Weather in Colombia in September

As a result of its altitude variations, Colombia experiences regional differences in weather around the year, including September. For example, though the Andean region and Pacific Coast see a surge in rainfall in September, the Caribbean Coast remains relatively dry, while the Amazon region experiences similar rainfall to August. Want more detail? Read on to find out about the weather in Colombia in September.

What is the weather like in Colombia in September?

As highlighted above, the weather in Colombia in September varies according to region and the altitude of destinations, as detailed below.

Andean region

If you visit Colombia’s Andean region in September you can expect mild temperatures ranging from 10°C (50°F) to 23°C (73°F), and increased rainfall.

Thanks to its altitude, Bogotá, the Colombian capital, will be one of the coolest destinations in the region in September. In fact, the city is mild around the year, and drizzle is frequent. Meanwhile, Medellín, “City of Eternal Spring”, will be warmer.

Editor’s tip: read our guide to the weather in Medellín in September

Caribbean coast

This region remains warm in September with temperatures often rising to 32°C (90°F).

In the light of that heat, and given that it’s considerably drier than other areas, consider heading to Colombia’s Caribbean Coast in September to soak up the sun — and soak in bath-warm waters — in September. 

This is also a great month to explore Cartagena’s UNESCO attractions with fewer fellow visitors hampering your experiences.

Editor’s tip: read more detail on the weather in Cartagena in September.

Pacific coast

As is typical of this region, Colombia’s Pacific Coast experiences heavy rainfall in September, with high humidity accentuating the tropical heat.

In fact, only October sees more rainfall in than September, so come prepared.

Amazon region

In keeping with its tropical rainforest climate, expect high humidity, frequent rain showers, and temperatures between 23°C (73°F) and 31°C (88°F) if you visit the likes of Leticia in Colombia’s Amazon region in September.

That said, with an average of 220 mm (8.7 inches) of rainfall, September is not nearly as wet as other months. For context, May sees in excess of 350 mm (13.8 inches).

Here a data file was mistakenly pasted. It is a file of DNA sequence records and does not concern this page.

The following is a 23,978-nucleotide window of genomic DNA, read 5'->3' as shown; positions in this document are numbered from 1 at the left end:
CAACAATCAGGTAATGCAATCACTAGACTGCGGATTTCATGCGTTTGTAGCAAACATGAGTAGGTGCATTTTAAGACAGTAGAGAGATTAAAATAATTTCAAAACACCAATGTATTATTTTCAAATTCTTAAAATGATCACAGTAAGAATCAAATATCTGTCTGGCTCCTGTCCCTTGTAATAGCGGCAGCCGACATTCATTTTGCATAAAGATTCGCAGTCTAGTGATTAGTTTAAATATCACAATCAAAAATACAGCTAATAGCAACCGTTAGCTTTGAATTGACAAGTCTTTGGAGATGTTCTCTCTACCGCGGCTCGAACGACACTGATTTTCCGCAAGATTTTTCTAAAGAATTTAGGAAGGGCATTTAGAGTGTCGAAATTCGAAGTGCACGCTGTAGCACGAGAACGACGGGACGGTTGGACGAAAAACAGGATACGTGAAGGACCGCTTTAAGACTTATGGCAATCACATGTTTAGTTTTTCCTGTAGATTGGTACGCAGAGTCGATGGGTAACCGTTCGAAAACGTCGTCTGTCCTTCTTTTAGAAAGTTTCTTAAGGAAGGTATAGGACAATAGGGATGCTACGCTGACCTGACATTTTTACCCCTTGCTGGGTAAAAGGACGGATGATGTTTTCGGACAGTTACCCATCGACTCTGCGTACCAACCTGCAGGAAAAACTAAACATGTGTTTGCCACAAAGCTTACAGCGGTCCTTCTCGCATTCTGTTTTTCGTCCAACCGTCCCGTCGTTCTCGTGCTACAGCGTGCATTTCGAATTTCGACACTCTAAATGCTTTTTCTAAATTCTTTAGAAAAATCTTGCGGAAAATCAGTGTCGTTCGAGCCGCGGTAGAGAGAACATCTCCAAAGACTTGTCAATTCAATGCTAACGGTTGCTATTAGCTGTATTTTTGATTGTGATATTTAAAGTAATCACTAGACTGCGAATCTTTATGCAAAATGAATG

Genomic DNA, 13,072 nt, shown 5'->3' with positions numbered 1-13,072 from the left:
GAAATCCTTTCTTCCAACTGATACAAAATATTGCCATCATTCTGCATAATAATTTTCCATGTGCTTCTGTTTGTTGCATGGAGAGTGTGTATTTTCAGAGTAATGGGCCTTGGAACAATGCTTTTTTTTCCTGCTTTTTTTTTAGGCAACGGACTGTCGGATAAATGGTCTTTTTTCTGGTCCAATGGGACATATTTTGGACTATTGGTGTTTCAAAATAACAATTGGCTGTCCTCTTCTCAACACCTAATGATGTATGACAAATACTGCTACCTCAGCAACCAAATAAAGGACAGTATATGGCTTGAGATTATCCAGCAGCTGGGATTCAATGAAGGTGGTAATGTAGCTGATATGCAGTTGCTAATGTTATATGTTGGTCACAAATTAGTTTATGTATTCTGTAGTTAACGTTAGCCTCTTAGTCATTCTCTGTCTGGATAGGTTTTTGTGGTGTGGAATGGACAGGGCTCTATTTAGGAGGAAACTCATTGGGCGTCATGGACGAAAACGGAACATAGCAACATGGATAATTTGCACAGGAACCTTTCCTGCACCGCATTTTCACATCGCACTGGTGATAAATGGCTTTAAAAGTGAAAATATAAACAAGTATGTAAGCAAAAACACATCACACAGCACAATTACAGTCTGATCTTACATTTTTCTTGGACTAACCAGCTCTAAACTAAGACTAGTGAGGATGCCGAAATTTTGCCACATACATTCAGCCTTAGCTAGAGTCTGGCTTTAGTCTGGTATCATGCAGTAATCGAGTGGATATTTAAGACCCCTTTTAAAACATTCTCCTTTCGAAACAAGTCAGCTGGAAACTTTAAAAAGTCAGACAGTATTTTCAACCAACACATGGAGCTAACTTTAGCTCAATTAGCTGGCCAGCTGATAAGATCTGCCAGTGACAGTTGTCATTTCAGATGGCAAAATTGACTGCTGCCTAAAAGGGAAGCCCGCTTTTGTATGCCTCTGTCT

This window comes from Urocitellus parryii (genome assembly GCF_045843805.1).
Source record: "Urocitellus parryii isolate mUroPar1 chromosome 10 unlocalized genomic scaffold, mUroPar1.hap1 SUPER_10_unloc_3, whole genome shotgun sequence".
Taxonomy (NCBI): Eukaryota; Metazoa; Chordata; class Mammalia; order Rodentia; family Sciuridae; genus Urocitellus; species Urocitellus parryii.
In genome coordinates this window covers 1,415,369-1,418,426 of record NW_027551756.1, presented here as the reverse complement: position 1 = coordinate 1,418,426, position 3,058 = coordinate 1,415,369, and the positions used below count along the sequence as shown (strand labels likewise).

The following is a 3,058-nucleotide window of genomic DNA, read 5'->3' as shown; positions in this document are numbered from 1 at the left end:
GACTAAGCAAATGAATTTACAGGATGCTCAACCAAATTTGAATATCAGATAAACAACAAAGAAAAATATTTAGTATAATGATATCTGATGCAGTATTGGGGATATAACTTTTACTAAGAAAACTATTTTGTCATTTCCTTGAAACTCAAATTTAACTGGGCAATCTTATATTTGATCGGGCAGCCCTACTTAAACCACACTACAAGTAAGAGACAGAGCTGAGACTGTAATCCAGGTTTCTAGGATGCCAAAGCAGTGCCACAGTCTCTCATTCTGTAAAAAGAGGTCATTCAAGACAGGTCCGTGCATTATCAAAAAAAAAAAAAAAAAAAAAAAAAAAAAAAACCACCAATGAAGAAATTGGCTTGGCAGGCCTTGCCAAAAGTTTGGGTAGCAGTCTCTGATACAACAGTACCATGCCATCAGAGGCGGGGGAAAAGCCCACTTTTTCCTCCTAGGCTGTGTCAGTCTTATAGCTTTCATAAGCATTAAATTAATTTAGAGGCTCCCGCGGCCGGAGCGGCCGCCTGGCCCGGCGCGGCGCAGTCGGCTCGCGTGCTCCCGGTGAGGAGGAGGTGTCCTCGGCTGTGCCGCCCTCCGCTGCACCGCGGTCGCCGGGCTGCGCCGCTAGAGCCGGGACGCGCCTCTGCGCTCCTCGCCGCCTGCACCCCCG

Insular region

In September, the islands of San Andrés and Providencia enjoy warm, tropical weather with less rain than the mainland.

So you know where to head if you’re after a blissful beach break, or sublime snorkelling experiences without high season crowds.

Keen to visit Colombia? Talk to our local Colombia experts to kick-start creating your dream trip. 


While the weather in Colombia in September in Colombia is wet in some regions, Cartagena remains pretty dry © Shutterstock

Temperatures in Colombia in September

Going hand in hand with regional variations in weather patterns, you can expect to experience a variety of temperatures in different parts of Colombia in September.

Read on for an overview of average low and high temperatures in a few key regions.

Andean region: expect mild temperatures ranging from 10°-23°C (50°-73°F).

Caribbean coast: this region remains warm and relatively dry with a temperature range of 25°-32°C (77°-90°F). 

Pacific coast: temperatures range from 23°C (73°F) to 29°C (84°F), though high humidity can make it feel hotter.

Amazon region: expect high humidity, frequent rain showers, and temperatures between 23°C (73°F) and 31°C (88°F).

Insular region: on the islands of San Andrés and Providencia, temperatures hover around 25°C (77°F) to 30°C (86°F).

Want an overview of the weather in Colombia around the year? Read up on the best time to visit Colombia.

The humpback whale photographed in the waters of Samana peninsula, Dominican Republic © Jenya_TarasoF/Shutterstock

September is a top time to watch whales on Colombia's Pacific Coast © Shutterstock

Is September a good time to visit Colombia?

As is always the case, the answer to this question depends on what you most want to see and do.

For example, while some visitors might be put off by the Pacific Coast’s heavy rainfall in September, this is a top month to visit to watch humpback whales migrate.

It’s also a great month to visit Colombia to enjoy boat tours and hikes in the Amazon, and we’ve already covered the benefits of visiting the Caribbean Coast and Insular region islands in September — low rainfall, smaller crowds, and big blasts of sun. 

All things considered, given the range of experiences you can enjoy, September is a pretty good month to visit Colombia — just come prepared for rain in some regions.

Still not sure where to go? Discover some of the best places to visit in September.

Bogota, Colombia © mehdi33300/Shutterstock

Bogotá, Colombia © Shutterstock

What about crowds and costs?

Due to increased rainfall in various regions — particularly in the Andean region and Pacific Coast — September is considered part of the low season in Colombia. 

As such, it sees fewer tourists, which can result in lower prices for accommodation and tours compared to the December-January high season.